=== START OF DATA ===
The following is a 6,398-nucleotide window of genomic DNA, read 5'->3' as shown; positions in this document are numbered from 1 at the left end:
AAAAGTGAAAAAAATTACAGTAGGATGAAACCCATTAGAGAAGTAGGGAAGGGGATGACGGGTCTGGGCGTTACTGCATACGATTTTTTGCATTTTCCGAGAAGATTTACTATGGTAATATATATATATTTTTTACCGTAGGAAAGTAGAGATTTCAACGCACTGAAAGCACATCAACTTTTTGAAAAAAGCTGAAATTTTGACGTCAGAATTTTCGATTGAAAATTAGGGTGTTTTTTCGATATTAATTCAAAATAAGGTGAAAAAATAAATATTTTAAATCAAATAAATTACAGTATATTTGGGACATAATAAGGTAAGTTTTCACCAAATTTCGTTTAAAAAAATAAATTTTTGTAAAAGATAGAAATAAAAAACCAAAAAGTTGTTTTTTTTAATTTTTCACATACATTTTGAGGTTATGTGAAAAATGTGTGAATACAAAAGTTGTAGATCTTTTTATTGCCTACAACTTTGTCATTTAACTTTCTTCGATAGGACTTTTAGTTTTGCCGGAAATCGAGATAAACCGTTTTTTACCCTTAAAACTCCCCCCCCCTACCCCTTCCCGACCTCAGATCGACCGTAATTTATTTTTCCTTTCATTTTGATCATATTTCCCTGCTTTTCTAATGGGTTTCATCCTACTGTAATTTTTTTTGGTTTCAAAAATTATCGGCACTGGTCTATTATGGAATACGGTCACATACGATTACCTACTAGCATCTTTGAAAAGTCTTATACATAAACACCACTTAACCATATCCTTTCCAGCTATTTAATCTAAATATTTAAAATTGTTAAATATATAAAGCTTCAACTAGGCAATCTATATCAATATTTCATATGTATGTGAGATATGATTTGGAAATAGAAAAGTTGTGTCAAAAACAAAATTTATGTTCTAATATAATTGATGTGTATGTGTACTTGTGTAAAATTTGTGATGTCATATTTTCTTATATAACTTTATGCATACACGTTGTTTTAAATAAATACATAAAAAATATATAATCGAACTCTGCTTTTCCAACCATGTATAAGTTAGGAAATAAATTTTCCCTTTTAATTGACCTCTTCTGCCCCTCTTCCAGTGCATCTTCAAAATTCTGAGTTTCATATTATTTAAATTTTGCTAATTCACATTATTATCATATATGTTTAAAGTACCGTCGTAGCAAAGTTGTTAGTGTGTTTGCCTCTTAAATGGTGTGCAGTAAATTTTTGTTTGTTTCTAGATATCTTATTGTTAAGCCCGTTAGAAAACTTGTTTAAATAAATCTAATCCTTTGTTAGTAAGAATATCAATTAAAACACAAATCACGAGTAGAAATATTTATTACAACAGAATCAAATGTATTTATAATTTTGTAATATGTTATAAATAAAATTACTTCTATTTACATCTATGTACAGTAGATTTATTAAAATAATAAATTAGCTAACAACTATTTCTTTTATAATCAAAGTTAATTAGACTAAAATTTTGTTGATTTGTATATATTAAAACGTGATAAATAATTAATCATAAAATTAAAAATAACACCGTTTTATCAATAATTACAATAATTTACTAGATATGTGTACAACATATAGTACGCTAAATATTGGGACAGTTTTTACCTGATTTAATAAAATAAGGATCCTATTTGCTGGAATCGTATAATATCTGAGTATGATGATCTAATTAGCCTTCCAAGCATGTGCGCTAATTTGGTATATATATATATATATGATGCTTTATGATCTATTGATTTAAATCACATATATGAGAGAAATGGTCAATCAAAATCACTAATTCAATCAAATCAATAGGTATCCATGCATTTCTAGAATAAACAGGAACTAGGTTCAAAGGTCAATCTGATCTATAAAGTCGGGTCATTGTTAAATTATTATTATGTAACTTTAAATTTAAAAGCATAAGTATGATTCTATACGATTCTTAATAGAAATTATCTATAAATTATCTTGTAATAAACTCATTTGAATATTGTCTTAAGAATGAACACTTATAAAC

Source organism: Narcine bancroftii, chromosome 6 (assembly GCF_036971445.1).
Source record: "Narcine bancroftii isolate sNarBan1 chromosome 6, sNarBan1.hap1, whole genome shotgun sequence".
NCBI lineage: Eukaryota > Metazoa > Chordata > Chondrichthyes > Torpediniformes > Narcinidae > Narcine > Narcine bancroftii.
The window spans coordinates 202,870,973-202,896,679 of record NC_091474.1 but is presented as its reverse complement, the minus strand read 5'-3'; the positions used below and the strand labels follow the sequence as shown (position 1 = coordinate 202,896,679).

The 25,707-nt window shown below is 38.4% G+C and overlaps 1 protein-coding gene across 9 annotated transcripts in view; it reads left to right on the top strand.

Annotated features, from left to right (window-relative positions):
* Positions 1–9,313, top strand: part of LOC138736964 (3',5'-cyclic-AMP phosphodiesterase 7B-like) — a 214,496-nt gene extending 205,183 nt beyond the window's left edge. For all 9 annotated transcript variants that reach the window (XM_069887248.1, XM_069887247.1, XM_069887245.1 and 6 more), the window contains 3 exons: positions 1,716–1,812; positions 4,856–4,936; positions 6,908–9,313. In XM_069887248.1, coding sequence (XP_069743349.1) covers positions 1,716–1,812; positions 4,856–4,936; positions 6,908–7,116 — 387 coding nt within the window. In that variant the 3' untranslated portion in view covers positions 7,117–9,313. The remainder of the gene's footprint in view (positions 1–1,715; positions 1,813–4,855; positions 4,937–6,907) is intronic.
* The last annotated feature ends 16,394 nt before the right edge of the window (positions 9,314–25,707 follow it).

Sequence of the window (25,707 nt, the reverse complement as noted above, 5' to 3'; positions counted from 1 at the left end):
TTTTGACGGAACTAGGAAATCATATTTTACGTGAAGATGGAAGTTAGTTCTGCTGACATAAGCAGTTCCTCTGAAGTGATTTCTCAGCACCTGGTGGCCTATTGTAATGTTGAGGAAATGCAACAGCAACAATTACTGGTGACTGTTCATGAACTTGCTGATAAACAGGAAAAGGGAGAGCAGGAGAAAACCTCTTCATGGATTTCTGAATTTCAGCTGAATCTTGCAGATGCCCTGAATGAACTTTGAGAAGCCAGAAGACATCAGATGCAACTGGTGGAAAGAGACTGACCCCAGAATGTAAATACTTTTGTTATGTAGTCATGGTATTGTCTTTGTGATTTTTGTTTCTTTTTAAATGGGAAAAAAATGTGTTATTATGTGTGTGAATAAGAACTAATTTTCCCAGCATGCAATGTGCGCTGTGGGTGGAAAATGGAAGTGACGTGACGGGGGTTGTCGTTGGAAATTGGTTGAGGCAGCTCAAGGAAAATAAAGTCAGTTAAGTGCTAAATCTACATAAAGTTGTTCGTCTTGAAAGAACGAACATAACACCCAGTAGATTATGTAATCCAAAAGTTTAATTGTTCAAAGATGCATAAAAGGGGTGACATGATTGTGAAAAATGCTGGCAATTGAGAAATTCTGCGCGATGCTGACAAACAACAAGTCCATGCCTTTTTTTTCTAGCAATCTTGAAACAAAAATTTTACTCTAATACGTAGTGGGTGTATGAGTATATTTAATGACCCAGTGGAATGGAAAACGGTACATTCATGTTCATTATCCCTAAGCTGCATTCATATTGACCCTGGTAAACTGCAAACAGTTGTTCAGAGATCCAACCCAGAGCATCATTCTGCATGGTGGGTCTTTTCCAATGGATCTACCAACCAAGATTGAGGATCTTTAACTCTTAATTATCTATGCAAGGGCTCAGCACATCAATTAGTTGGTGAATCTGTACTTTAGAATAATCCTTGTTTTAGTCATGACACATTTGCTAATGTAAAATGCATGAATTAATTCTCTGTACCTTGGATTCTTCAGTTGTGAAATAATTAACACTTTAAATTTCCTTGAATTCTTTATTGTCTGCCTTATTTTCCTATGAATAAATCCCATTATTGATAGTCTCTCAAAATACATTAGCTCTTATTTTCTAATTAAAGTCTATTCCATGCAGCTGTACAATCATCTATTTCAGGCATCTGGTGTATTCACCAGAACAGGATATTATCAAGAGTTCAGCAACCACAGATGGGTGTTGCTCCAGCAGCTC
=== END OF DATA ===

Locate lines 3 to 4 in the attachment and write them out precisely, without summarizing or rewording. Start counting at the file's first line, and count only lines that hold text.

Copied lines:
Source organism: Narcine bancroftii, chromosome 6 (assembly GCF_036971445.1).
Source record: "Narcine bancroftii isolate sNarBan1 chromosome 6, sNarBan1.hap1, whole genome shotgun sequence".